The Tentpoles of Our Future

Aug 14, 2020

I travelled from New York to London on March 11, 2020 carrying a small suitcase and expecting to stay for one week with my wife Rena.  Now it is mid-August and I am still in the UK with no idea about when it will be safe to return home. This is not what I planned and not what I had in mind. But this is the situation now. These are the circumstances.  Since then, how many lives have been lost?  How many jobs?  How many plans and projects have been put on endless delay?  How many evictions, hurricanes, fires and how much civil unrest? Where will it end? When shall we re-emerge again, blinking in the daylight?  We are experiencing a time of seismic rupture and nothing short of a paradigm shift. One thing is guaranteed: things will be different “afterwards.” And things must be different. Meanwhile, the tide has gone out to reveal the dark underbelly of the capitalist enterprise spread out upon the proverbial ocean floor. What we can now perceive so clearly is the detritus, the environmental waste and the racial and economic inequality that had been submerged in the ocean of our busy-ness, willful neglect and heedless consumption.

During these past months in London, I have been at work on my book The Art of Resonance, to be published by Methuen/Bloomsbury in the early part of 2021. The manuscript is due to the editor in September and so I am scrambling a bit. While I am grateful for the project, for the creative engagement, writing now is tricky because the very ground we are treading upon is shifting so radically and so swiftly. Writing about art and resonance is tough while lockdown is the baseline existence, while the streets fill with civil unrest and dissent, while an uncertain presidential race stumbles, while hospitals and morgues are overtaxed, while many businesses are on the verge of bankruptcy and most performance venues are shut down for an undetermined amount of time. 

At moments, the subject of the book, resonance, feels too rarified, too distanced from the realities of the current life struggles that are underway. And yet, living in this gap, this space that the French poetically call “un creux,” can be fruitful because we are now able to examine the world with fresh eyes. Our job as artists is to become resonant to the world rather than alienated from it; to connect with others and to create the conditions for resonance among us. I am reminded that art and theater were originally created to get us through anxious moments while finding successful shapes to embody our present ambiguities. Moments of disruption are important for artists because in moments of uncertainty and even panic, artists are the ones who can return us to clarity. And so, I keep going. I keep writing, all the while trying to stay as awake and as informed as I possibly can.

Perhaps now is the time to plant seeds. Not to reap. Not to sow. But to plant seeds. One thing that feels certain is that it would be a mistake to return to where we were beforehand. Even if we could. The questions that face us now are: can we change from a culture based in materialism, inequity and greed into a world that recognizes the extent of our quantum entanglements and mutual responsibilities?  Can we use this time to get in touch with what is essential? First, we have to stop and accept that we cannot know the future and that have always lived in uncertainty. We have simply been too busy to notice it.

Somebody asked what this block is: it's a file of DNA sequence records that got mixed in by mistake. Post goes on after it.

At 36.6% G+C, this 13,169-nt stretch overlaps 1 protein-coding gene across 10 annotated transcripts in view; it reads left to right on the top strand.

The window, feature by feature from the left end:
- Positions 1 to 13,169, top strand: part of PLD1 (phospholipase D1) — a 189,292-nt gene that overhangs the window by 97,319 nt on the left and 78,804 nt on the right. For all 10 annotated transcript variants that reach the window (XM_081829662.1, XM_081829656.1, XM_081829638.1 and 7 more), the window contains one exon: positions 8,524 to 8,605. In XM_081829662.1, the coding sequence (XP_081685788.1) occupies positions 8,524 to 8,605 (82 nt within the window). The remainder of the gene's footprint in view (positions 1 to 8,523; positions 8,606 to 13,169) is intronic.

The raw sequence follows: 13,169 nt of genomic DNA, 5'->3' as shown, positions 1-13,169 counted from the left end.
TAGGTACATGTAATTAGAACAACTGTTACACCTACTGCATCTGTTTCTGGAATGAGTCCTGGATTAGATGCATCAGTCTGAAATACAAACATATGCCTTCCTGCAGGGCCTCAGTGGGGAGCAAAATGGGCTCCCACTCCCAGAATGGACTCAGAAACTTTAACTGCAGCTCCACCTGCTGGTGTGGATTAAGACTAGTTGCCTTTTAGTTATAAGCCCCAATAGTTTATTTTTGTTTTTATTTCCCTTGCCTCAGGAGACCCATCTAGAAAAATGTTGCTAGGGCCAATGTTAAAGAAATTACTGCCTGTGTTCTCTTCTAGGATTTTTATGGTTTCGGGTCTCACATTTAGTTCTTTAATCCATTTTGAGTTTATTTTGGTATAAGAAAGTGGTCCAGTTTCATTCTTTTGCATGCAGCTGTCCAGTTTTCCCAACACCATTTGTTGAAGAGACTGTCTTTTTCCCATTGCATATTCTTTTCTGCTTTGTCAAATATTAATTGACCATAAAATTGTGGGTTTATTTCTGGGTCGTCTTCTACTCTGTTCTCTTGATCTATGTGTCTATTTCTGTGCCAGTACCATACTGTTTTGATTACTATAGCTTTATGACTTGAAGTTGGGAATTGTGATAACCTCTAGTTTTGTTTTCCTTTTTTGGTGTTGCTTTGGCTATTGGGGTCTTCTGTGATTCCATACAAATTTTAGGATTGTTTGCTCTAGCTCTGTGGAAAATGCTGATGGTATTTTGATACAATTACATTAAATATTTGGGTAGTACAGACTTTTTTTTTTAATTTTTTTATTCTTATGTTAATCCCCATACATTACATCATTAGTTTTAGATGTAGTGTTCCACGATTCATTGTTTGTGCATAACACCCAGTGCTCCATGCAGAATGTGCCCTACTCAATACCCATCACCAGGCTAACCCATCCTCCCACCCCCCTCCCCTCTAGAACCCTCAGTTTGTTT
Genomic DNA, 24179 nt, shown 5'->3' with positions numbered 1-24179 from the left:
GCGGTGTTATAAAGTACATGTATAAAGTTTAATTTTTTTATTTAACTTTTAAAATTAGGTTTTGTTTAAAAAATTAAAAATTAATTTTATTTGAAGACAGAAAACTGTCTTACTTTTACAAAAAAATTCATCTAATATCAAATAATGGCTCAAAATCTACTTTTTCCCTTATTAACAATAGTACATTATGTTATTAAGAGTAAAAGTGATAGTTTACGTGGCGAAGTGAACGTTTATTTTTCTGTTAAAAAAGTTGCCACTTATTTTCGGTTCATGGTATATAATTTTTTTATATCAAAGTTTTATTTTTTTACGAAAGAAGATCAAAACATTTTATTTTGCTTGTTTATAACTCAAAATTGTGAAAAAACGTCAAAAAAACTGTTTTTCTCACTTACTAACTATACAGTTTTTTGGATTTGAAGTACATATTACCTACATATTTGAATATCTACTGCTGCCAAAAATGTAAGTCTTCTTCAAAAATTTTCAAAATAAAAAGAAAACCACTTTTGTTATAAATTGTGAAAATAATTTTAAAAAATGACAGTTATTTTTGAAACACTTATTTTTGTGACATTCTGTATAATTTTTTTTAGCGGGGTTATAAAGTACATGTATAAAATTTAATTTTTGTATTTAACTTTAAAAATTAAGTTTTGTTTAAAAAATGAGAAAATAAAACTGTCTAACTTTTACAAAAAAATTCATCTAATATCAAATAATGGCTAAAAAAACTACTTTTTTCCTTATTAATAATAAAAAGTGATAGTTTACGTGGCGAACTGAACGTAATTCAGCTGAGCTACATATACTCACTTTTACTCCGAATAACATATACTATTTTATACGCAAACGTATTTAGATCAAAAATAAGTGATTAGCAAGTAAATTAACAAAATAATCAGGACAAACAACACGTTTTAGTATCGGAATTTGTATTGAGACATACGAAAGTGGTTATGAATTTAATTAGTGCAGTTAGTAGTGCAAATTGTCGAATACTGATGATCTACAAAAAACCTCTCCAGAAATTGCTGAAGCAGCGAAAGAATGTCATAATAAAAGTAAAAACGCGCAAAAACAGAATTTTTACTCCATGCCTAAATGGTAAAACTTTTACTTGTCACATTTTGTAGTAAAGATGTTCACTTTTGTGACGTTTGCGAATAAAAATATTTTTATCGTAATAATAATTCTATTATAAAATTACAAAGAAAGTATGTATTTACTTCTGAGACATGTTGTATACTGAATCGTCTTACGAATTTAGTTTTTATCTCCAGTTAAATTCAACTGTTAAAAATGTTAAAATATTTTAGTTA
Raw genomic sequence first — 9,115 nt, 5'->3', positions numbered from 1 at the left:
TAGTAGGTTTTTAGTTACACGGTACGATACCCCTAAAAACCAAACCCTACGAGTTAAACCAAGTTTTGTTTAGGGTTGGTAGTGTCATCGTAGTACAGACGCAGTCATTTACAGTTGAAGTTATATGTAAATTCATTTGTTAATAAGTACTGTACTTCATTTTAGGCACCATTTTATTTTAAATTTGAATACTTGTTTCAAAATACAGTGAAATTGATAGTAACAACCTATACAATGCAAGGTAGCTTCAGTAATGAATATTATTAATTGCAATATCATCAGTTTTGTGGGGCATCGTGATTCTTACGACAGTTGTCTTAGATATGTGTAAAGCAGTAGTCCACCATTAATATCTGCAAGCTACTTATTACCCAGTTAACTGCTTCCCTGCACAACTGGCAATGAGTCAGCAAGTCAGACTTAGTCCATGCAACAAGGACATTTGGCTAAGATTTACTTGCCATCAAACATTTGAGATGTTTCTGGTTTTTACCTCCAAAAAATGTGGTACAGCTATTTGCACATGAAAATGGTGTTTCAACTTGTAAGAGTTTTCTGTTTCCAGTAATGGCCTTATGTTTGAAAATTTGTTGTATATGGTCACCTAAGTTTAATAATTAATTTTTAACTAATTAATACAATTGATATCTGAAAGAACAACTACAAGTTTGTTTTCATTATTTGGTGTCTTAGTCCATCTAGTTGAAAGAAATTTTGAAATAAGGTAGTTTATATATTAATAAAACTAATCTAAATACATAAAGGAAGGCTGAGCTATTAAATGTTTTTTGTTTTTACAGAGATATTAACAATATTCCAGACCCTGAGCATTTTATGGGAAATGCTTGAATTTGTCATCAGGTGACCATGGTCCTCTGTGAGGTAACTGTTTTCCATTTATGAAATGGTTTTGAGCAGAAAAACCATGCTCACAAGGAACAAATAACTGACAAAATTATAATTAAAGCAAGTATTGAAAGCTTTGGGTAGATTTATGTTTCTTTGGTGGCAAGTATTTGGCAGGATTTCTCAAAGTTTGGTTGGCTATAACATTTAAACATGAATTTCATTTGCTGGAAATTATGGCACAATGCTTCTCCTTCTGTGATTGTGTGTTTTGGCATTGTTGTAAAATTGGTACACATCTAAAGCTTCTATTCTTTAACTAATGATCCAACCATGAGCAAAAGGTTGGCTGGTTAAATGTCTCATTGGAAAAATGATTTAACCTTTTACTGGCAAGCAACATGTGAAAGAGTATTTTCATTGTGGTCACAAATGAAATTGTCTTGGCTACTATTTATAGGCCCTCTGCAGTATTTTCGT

In order to contemplate an ultimately unknowable future, it is perhaps useful to consider the present in light of the past. Currently we are looking at what might be a wide-ranging collapse of faith in the very system in which we live, and by which are governed.  Perhaps it would be instructive to examine the demise of the Soviet Union in the late 1980’s. The collapse of Russia and its Republics was preceded by a loss of faith in the basic tenets, the principals that supported the system by the very people who ran it. Aleksandr Yakovlev, popularly known as the “godfather of glasnost,” who encouraged Mikhail Gorbachev to swing the doors wide open to the rest of the world, chose one word to capture the general mood of frustration in the country: “Enough!” “We cannot live like this any longer,” he said. “Everything must be done in a new way. We must reconsider our concepts, our approaches, our views of the past and our future.”

Similarly, Franklin Roosevelt’s government and the New Deal agenda that financed vast public works systems throughout the United States after the collapse of the economy that led to the 1930’s depression was also made possible by a change in attitude.  The citizens of the United States simply had had enough of the principles of governance by the previous President Herbert Hoover who insisted on public confidence in his claim that “anyone not only can be rich, but ought to be rich.” These tenets simply collapsed.

Lately, I have been thinking a lot about tents and tentpoles.  I like to imagine that our job in theater and opera is to erect an old-fashioned tent in which events can occur. Tents are generally held up by poles at each corner and perhaps at the center. The very first step in the construction of a tent is to plant the tentpoles into the ground for structural support. In working on a production, each tentpole forms one of the cornerstones, and all together they serve as the primary support system for the entire venture. Examples of each tentpole for a rehearsal process may be a commitment to being present, preparation, training, respect for others, readiness for action and so forth. There are many different possibilities for what these tentpoles can be. The tentpoles, once sunk sufficiently into the ground, serve as the support system for the architecture of the particular creative enterprise and ultimately deeply influence the experience of the audience by making space for the imagination.